Attitudes of guideline developers regarding machine learning and crowd sourcing for health-evidence synthesis




Poster session 4 Saturday: Evidence implementation and evaluation


Saturday 16 September 2017 - 12:30 to 14:00


All authors in correct order:

Arno A1, Elliott J2, Thomas J3, Wallace B4, Turner T2
1 Covidence, Ireland
2 School of Public Health and Preventive Medicine, Monash University, Australia
3 Institute of Education, University College London, United Kingdom
4 College of Computer and Information Science, Northeastern University, United States
Presenting author and contact person

Presenting author:

Anneliese Arno

Contact person:

Abstract text
Background: There is an evolving discussion about the use of advanced technology to aid the completion of systematic reviews, including the use of machine learning and crowd sourcing. One of the key aims of producing high-quality health evidence is to use it to develop guidelines. Therefore guideline developers are key gatekeepers in the acceptance and use of evidence produced using machine-learning and crowd-sourcing. There has not yet been structured research regarding the attitudes of guideline developers regarding these technologies (machine-learning and crowd-sourcing).

Objectives: This paper will describe the attitudes of guideline developers towards the use of machine learning and crowd sourcing in evidence synthesis for health guidelines. It is intended that these data will inform the design of these automation systems as well as future research regarding validity and reliability.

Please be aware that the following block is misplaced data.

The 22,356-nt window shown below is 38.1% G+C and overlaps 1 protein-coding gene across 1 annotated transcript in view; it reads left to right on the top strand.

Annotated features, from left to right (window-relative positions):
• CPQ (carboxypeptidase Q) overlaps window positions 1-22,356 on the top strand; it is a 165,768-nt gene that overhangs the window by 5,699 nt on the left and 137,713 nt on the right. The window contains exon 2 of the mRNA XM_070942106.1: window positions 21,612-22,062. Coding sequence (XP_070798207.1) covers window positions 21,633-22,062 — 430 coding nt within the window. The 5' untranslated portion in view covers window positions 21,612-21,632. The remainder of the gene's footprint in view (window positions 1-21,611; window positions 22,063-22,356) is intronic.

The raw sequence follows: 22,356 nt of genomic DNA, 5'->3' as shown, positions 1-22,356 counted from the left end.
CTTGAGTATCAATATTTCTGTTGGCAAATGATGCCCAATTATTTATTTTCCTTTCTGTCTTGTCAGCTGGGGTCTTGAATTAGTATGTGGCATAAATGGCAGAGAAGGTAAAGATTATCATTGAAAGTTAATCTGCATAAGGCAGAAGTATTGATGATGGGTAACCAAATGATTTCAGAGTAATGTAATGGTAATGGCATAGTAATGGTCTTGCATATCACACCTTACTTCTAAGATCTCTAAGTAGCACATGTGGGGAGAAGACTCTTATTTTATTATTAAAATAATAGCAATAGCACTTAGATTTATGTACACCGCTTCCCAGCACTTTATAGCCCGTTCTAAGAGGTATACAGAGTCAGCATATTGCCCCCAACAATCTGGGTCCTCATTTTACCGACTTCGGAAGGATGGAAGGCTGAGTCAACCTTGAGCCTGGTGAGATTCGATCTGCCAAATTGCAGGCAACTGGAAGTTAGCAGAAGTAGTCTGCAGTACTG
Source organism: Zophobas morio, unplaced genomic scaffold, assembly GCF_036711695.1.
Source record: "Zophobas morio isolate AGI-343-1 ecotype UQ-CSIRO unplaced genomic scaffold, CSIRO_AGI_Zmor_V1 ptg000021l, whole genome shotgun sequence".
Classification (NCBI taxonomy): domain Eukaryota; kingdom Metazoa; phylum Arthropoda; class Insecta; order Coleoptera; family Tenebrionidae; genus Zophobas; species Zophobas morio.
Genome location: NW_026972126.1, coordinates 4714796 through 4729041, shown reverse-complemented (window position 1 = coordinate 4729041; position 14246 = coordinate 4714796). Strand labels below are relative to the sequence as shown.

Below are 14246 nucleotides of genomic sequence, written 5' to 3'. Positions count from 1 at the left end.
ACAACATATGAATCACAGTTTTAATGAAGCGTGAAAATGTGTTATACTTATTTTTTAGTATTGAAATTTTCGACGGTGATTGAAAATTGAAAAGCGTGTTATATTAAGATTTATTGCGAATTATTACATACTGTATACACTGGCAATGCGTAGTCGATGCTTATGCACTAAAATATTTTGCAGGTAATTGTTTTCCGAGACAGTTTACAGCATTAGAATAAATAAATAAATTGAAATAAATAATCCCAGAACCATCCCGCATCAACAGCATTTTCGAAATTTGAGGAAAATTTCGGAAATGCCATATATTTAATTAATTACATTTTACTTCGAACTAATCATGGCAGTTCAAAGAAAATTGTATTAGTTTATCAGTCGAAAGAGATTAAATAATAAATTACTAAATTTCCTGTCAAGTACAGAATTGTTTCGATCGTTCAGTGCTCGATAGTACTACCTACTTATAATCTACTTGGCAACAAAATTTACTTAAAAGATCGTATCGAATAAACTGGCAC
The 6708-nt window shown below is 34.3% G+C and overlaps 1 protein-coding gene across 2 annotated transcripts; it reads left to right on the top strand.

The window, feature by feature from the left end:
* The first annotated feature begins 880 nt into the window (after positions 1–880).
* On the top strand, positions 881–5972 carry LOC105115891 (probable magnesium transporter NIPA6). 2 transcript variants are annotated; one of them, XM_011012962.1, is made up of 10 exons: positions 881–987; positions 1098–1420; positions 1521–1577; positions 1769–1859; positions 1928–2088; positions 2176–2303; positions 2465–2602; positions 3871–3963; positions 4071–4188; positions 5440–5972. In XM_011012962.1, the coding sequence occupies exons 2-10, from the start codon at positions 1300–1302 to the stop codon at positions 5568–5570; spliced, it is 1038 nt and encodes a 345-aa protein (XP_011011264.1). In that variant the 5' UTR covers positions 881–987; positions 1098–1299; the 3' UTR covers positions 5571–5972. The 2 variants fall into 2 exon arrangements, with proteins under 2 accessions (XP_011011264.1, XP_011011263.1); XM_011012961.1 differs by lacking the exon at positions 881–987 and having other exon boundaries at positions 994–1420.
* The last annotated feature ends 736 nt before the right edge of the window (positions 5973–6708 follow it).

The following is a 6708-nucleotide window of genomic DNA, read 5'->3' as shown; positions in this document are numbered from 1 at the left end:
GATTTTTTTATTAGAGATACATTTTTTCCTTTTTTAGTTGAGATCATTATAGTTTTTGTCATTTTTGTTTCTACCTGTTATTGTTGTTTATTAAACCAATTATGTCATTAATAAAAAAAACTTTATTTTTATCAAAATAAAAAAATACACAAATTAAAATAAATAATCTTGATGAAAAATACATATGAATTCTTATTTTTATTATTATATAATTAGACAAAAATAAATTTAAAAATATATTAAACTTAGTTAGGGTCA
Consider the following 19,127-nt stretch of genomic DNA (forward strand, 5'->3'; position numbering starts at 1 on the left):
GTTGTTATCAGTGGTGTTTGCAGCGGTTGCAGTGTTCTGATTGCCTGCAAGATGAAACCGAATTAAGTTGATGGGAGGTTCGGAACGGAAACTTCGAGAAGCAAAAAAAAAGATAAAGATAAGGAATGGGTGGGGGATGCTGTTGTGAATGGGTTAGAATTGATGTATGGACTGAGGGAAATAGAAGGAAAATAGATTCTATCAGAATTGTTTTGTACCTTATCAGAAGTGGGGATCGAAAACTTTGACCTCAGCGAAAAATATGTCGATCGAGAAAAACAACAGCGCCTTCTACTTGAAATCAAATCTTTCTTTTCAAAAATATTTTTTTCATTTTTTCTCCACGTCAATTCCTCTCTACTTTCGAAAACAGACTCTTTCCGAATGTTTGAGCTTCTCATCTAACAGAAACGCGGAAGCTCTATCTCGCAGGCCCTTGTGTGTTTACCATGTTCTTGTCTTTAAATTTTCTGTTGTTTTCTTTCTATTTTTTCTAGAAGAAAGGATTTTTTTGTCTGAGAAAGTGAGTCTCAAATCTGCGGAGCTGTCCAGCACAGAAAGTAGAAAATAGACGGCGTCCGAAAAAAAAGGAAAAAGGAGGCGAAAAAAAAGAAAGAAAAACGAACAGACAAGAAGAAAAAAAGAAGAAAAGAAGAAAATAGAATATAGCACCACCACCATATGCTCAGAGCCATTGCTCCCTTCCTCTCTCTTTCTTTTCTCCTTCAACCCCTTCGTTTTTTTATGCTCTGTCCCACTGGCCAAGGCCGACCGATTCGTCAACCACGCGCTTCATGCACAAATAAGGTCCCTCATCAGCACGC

Methods:Semi-structured interviews are being conducted with guideline developers and others involved with guideline development. Interviews are being transcribed and a thematic analysis will be performed using NVivo.

Results: The results of the above-described thematic analysis will be completed in June 2017 and will be presented.

Conclusions: Results of this study will elucidate guideline developers’ attitudes towards machine learning and automation. This information will be used to guide the design of future experimentation in the accuracy, reliability, and potential benefits of automation technologies and will contribute to the user-centred design of semi-automated evidence systems for use in guideline development.